ONE of the joys of speech writing is that it gives you the chance to step away from the sound and fury of the daily grind.
It’s nice to breathe the cool, clear air of contemplative thought. Yesterday, I was one of the speakers at the Thriving Minds conference in Leeds, which highlighted the importance of looking after your workers’ mental health.
When I walked to the lectern, I aimed to convey two points. Firstly, that the financial crash had forced many people to re-evaluate how they conducted business.
I hoped the terrible consequences of the financial crisis of 2008 had encouraged more managers to place the emphasis on displaying empathy and compassion towards their staff. Greed and stupidity triggered chaos. Perhaps it’s time to conduct business with a human face?
Secondly, I also argued that a new generation of workers was emerging, whose lives had been built around the culture of disclosure, thanks to the rapid growth of social media. They were more likely to openly seek help for mental health problems. A topic is unlikely to remain taboo if everyone is talking about it.
After I returned to the newsroom, I wondered if I had been too optimistic, at least on the first point. Before 2008, many people really did buy in to the myth that we had finally ended the days of boom and bust. The crash shattered confidence in the financial services sector.
But have the lessons really been learned? And could we be sleepwalking towards another disaster? These questions are not as outlandish as they might sound.
For one thing, those responsible for the crash have never been punished. The Thirsk and Malton MP Kevin Hollinrake has called for the prosecution of bankers who got away with causing the financial crisis despite “clear evidence” of wrongdoing.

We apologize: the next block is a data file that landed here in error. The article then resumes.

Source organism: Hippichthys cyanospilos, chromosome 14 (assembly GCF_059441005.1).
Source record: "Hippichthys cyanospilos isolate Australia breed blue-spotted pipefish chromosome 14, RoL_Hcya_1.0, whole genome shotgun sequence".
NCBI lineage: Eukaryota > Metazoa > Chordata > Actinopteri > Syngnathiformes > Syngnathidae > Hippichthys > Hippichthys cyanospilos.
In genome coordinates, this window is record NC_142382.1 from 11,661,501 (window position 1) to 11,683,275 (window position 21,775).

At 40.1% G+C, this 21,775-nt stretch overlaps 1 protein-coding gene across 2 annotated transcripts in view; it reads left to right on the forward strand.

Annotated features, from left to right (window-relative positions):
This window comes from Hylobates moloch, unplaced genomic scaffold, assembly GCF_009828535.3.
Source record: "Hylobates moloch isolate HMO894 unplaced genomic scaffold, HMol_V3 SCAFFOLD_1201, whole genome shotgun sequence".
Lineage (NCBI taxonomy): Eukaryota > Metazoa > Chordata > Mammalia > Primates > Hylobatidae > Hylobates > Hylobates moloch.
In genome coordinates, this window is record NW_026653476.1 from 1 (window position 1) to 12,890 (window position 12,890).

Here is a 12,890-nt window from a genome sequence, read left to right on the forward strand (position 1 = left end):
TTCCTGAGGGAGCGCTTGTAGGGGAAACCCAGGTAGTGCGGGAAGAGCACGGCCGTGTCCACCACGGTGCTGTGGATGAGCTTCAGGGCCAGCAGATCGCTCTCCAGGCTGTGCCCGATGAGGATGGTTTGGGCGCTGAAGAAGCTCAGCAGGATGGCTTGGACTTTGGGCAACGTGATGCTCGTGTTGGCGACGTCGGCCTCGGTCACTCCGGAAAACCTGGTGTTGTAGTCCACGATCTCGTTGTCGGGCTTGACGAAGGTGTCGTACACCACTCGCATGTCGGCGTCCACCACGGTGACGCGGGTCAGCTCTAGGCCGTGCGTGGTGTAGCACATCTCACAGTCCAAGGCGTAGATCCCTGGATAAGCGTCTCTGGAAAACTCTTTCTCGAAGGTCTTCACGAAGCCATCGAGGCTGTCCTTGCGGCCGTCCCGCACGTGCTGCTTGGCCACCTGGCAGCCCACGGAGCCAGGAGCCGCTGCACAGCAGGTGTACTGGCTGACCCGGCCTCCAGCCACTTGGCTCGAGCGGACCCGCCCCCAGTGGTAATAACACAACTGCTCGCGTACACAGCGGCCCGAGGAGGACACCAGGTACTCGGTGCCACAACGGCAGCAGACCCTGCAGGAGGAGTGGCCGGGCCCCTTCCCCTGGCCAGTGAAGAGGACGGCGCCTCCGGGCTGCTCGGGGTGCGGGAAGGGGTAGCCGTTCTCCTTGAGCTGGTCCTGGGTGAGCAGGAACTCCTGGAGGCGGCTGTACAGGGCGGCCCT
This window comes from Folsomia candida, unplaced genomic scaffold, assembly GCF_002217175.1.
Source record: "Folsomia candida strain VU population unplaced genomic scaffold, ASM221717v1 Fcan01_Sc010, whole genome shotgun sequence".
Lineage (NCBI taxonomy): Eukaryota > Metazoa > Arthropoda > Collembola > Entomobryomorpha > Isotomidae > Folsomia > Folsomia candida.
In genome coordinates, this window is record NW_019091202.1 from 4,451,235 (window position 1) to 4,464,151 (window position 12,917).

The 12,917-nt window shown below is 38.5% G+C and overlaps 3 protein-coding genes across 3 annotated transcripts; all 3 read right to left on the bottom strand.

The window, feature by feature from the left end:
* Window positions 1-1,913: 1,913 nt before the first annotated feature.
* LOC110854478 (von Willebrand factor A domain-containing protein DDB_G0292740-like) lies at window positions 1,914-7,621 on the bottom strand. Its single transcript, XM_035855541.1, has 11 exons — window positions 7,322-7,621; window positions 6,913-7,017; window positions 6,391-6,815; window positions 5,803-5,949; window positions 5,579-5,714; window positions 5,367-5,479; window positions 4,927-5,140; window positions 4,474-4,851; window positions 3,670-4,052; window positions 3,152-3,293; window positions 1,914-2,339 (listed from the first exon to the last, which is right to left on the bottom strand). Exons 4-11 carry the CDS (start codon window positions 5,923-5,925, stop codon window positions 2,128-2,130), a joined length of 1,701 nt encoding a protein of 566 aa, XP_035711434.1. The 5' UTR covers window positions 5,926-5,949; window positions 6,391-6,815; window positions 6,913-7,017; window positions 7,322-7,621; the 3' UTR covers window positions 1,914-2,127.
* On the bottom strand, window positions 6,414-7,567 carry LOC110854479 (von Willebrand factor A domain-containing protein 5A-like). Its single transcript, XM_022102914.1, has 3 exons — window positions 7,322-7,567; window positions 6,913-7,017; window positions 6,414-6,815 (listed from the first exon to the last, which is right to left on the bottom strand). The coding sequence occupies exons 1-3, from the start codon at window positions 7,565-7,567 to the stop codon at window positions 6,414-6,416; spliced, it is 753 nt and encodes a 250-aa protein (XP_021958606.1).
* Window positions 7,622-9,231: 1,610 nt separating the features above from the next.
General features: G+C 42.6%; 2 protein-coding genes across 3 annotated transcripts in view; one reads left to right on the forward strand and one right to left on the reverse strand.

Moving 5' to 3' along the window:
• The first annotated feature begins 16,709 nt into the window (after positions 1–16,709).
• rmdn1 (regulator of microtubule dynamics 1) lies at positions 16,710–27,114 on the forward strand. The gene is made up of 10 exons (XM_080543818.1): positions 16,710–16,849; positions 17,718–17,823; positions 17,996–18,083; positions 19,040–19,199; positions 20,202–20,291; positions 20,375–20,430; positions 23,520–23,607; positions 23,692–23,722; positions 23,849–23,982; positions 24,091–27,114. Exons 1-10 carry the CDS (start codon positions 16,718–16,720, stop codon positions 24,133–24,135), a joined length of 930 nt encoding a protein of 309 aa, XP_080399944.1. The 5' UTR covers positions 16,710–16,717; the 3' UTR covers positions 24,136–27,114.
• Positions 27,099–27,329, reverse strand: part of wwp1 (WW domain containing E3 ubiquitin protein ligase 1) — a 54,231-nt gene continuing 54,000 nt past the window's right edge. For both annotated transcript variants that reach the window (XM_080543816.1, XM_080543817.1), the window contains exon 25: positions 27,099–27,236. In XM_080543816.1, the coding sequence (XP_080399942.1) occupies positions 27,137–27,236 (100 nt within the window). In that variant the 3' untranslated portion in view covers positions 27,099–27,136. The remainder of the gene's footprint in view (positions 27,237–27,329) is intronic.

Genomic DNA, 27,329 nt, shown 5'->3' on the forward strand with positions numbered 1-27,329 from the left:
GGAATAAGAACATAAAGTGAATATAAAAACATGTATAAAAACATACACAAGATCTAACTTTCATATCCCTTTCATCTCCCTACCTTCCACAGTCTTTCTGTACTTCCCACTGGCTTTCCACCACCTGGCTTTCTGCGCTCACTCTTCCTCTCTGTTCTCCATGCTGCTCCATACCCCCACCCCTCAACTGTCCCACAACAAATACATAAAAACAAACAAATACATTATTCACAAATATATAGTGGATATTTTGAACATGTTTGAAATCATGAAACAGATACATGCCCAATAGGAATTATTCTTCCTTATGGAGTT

Mr Hollinrake, who is the co-chairman of the All Party Parliamentary Group on Fair Business Banking, believes economic crime agencies must get the funding they need to bring criminals to justice.
Mr Hollinrake is concerned that the Serious Fraud Office, the National Crime Agency Economic Crime Command and the newly established National Economic Crime Centre don’t have the resources to protect the public. The number of prosecutions remains pitifully small.
At the same time, storm clouds are gathering on the horizon. The International Monetary Fund (IMF) has warned that risks to the global financial system have risen over the past six months.
The IMF fears these risks could increase sharply if pressures in emerging markets escalate or global trade relations deteriorate. The IMF also noted that, while the banking system has been shored up by regulators in the decade since the global financial crisis, easy financial conditions are contributing to a build up of vulnerabilities such as high debt levels and “stretched” asset valuations. New bank resolution regimes meant to avoid future bailouts are largely untested, the IMF warned.
“Overall, market participants appear complacent about the risk of a sharp tightening in financial conditions,’’ the IMF said.
IMF capital markets director Tobias Adrian said potential shocks to the system could come in many forms, such as higher-than expected inflation that triggers a sharp jump in interest rates or a disorderly Brexit.
In the report, the IMF said economic growth appears to have peaked in some major economies while the gap between advanced countries and emerging markets was widening.
It also urged global regulators to keep in place measures taken since the financial crisis. It believes regulators should heighten supervision of market liquidity and raise the amount of capital banks have to set aside to cushion any downturn.
Now is not the time to let errant bankers off the hook. If there is no deterrent, how can our financial system be secure?
While Brexit remains a national obsession, a new crisis is brewing under our noses. Who will stop banking misconduct on an industrial scale from bringing the economy to its knees?
Human nature is flawed and history has a sad habit of repeating itself.